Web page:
This refers to exaggerated results, whereby there is a bias of estimates away from the null, occurring when MR studies are done within the same sample (e.g., the sample that contributed towards the genome-wide association study (GWAS)) from which the genetic instrumental variables (IVs) are selected.

Ideally, selecting genetic IVs from the same study in which the MR analysis is being conducted should be avoided to reduce this overfitting. Using weighted polygenic risk score (PRS) in one-sample MR where the weights of the genetic IV-exposure association are taken from an independent GWAS minimises bias due to overfitting. Two-sample MR, where genetic IV-outcome associations are obtained from an independent GWAS from the GWAS of the exposure, and there is little or no overlap between the two samples, avoids overfitting.

## References

- Zheng J, Baird D, Borges MC, et al. Recent Developments in Mendelian Randomization Studies. Curr Epidemiol Rep 2017; 4: 330-345.
- Lawlor DA, Harbord RM, Sterne JAC, Timpson NJ, Davey Smith G. Mendelian randomization: using genes as instruments for making causal inferences in epidemiology. Statistic in Medicine 2008; 27: 1133-1163.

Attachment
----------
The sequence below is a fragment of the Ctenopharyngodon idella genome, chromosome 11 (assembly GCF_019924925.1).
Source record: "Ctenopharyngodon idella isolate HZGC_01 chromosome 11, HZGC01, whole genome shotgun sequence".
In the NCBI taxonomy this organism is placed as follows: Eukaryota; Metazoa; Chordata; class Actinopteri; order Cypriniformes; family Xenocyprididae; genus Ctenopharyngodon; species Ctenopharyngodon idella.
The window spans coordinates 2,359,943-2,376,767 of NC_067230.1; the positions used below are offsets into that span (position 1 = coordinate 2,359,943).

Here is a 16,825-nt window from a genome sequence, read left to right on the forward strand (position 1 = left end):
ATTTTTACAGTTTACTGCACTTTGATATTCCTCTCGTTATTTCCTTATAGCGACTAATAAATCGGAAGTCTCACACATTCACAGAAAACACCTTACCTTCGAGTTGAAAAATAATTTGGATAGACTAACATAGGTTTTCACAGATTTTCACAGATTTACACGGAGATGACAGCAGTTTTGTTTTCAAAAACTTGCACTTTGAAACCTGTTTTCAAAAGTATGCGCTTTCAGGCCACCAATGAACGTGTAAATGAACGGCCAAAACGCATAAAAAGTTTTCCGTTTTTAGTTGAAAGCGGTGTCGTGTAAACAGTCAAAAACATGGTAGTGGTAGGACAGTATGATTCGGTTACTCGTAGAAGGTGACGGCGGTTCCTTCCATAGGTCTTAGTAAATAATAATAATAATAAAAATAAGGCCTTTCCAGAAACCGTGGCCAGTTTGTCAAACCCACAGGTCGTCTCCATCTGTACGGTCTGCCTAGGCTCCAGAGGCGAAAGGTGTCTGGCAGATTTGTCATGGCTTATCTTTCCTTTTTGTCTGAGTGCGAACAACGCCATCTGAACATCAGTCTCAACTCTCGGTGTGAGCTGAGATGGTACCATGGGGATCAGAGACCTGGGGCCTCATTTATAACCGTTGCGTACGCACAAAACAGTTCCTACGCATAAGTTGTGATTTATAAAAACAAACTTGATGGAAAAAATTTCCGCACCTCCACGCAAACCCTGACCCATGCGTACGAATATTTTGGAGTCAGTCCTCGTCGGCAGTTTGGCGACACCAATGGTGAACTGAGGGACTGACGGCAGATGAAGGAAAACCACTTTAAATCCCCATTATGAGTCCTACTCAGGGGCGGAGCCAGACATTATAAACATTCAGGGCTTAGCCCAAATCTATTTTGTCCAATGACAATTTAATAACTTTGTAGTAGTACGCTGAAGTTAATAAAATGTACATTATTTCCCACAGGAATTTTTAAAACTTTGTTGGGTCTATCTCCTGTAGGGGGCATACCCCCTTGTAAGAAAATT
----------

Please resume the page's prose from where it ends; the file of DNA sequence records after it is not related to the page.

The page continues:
## Other terms in 'Sources of bias and limitations in MR':

- Assortative mating
- Canalization
- Collider
- Collider bias
- Conditional F-statistic for multiple exposures
- Confounding
- Exclusion restriction assumption
- F-statistic
- Harmonization (in two-sample MR)
- Homogeneity Assumption
- Horizontal Pleiotropy
- Independence assumption
- INstrument Strength Independent of Direct Effect (InSIDE) assumption
- Intergenerational (or dynastic) effects
- Monotonicity assumption
- MR for testing critical or sensitive periods
- MR for testing developmental origins
- No effect modification assumption
- NO Measurement Error (NOME) assumption
- Non-linear MR
- Non-overlapping samples (in two-sample MR)
- Pleiotropy
- Population stratification
- R-squared
- Regression dilution bias (attenuation by errors)
- Relevance assumption
- Reverse causality
- Same underlying population (in two-sample MR)
- Statistical power and efficiency
- Vertical pleiotropy
- Weak instrument bias
- Winner's curse